Being “IN BOUNDS” is Important Even When You Aren’t Playing Golf
The Coronavirus Aid, Relief, and Economic Security Act or the "CARES Act" and related federal stimulus legislation were collectively aimed at providing financial relief to individuals and businesses adversely affected by the COVID-19 Emergency. That initial relief included checks to individuals, forgivable loans to employers who retained their employees, and assistance for industries decimated by the unprecedented consequences of the virus.
But, just as night follows day, it quickly became apparent that stimulus checks were not received by all those who needed help. Clearly, some applicants were aggressive, to say the least, in asking for relief resulting in people and organizations benefiting from such aid who arguably should not have been receiving it. For example, some small regional airports received "relief" up to several times their annual budgets.
Belatedly, and in response to negative publicity, Treasury hurriedly imposed new certifications in the PPP loan program, and also offered a "safe harbor" for businesses allowing them to return monies they received by May 14, 2020 without negative ramifications. One can draw conclusions from this action but leave it as this – the "safe harbor" strongly implies that Treasury believes that some people are taking advantage of and abusing the stimulus program.
Fortunately, at least one group of Senators, led by Tim Scott, a Republican from South Carolina and one of the architects of Opportunity Zone legislation (codified as Section 1400Z-2 (the "OZ Act"), is pushing for well-conceived long-term economic stimulus to benefit those in need. In a May 4th letter to the Treasury Department and the I.R.S., co-signed by Scott and eight Republican Senators, the group requested certain specific relief measures targeted at improving the use of Opportunity Zones as a tool for promoting economic recovery (and rewarding those investors willing to put money into low income communities), but they also thoughtfully set forth guidance so as to prevent the abusive use of such legislative proposal.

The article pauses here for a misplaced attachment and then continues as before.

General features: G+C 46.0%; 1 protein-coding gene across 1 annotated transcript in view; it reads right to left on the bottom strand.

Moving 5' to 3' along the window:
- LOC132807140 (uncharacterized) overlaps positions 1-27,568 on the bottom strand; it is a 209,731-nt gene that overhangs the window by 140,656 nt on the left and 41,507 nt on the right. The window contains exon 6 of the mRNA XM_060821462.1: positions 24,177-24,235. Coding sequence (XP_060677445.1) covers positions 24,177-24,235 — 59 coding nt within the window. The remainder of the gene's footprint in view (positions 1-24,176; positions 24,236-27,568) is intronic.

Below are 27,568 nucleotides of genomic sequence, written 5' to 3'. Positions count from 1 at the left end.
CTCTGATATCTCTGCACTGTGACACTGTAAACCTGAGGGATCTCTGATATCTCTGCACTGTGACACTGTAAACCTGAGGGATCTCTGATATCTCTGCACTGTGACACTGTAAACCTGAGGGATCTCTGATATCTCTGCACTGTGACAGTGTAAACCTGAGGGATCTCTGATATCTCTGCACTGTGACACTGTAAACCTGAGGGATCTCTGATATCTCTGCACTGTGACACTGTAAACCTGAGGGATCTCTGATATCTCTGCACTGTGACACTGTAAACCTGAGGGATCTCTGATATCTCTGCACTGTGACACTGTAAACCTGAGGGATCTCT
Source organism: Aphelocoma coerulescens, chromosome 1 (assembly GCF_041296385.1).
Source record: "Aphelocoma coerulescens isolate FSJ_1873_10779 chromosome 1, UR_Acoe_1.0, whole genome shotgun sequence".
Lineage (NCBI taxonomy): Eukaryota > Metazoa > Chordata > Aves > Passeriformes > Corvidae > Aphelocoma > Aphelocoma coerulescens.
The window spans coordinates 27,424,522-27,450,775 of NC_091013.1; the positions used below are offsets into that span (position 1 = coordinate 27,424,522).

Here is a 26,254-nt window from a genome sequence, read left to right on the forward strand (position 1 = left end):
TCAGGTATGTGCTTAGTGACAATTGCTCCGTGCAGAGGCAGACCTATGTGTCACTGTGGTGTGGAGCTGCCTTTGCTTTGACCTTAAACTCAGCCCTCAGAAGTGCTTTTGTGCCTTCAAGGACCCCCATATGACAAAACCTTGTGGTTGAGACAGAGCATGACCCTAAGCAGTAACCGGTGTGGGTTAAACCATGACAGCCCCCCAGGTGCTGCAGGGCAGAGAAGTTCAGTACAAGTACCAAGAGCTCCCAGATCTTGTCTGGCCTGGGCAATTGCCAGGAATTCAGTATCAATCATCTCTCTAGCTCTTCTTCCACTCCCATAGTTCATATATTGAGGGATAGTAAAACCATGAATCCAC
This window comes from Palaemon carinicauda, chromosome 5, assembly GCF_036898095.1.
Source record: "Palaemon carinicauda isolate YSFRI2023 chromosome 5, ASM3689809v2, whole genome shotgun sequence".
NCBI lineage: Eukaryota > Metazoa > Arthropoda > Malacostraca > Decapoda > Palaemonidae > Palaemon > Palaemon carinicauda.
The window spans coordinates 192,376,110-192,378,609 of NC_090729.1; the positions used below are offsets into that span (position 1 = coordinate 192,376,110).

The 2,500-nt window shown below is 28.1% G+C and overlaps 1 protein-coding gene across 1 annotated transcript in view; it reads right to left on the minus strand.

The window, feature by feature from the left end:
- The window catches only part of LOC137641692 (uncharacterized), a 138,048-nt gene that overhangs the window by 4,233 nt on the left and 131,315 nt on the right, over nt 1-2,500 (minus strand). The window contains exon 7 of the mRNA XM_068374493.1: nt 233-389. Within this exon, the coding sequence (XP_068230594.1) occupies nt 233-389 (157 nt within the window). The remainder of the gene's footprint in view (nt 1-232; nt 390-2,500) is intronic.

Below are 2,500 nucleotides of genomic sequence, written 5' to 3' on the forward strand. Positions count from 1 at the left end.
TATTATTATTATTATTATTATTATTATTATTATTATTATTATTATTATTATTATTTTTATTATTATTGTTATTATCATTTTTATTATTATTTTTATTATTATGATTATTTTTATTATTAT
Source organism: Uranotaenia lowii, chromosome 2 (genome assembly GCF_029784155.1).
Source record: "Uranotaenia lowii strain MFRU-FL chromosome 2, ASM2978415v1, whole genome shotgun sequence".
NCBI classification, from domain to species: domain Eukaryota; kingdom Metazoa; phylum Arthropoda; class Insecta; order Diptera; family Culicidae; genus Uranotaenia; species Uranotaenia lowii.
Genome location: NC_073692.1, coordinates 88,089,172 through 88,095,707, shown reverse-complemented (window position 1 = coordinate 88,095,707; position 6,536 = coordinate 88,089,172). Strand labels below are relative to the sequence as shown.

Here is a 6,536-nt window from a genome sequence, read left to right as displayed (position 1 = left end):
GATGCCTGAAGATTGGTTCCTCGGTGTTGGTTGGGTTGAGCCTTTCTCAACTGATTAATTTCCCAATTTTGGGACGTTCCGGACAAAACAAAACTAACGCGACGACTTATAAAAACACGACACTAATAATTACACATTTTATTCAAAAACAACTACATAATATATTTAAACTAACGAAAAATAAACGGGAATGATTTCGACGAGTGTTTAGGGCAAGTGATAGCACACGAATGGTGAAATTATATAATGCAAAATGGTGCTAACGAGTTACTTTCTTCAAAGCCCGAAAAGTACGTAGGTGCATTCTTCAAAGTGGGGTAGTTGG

Mindful that the OZ Act and related regulations already contain a variety of "anti-abuse" provisions, Scott’s group wants any new OZ relief to incorporate stronger protections, while keeping in mind that such relief should not "creat(e) undue or unnecessary burdens." The letter specifically suggests:
". . . any guidance provided with respect to the above requests should include strong anti-abuse language and require those taking advantage of the liberalized timelines to document the facts and circumstances to substantiate that their fund or business merits the beneficial treatment . . ."
Keeping records is neither "undue" nor "unnecessary” and certainly should not be a burden to any investor or fund looking to benefit from relaxed rules and/or deadlines.
The Sullivan Opportunity Zone Working Group has previously highlighted:
- The need to document claims of entitlement to relief; and
- The risks to those who go “out of bounds”.
While it is uncertain which of the Senators’ proposed changes (if any) will be adopted, our Working Group anticipates that stronger anti-abuse protections will be incorporated by Treasury and the IRS in some fashion. Consistent with our prior updates, our cautionary advice is to keep detailed records and avoid the “out of bounds” stakes, even if they are not clearly marked.
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Sullivan & Worcester's Opportunity Zone Group is part of a national thought leadership initiative working with Treasury to adapt and modify the Opportunity Zone law and regulations in light of the national pandemic. All our members are available to assist you with any of your questions.
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Sullivan has developed a rapid response team of attorneys to help our clients and our communities cope with the impact of the COVID-19 pandemic and understand the implications of the CARES Act and other actions taken by state governments and the federal government. Please refer to Sullivan’s resource center at www.sullivanlaw.com/COVID19 for more information and for access to Sullivan’s library of related advisories.
Please know that Sullivan is focusing substantial efforts to provide assistance to businesses and individuals affected by COVID-19 and benefited by the CARES Act. If you have questions about how to move forward and navigate the novel legal issues raised by COVID-19 and/or the CARES Act, please contact your primary Sullivan attorney or send a message to CARES@sullivanlaw.com.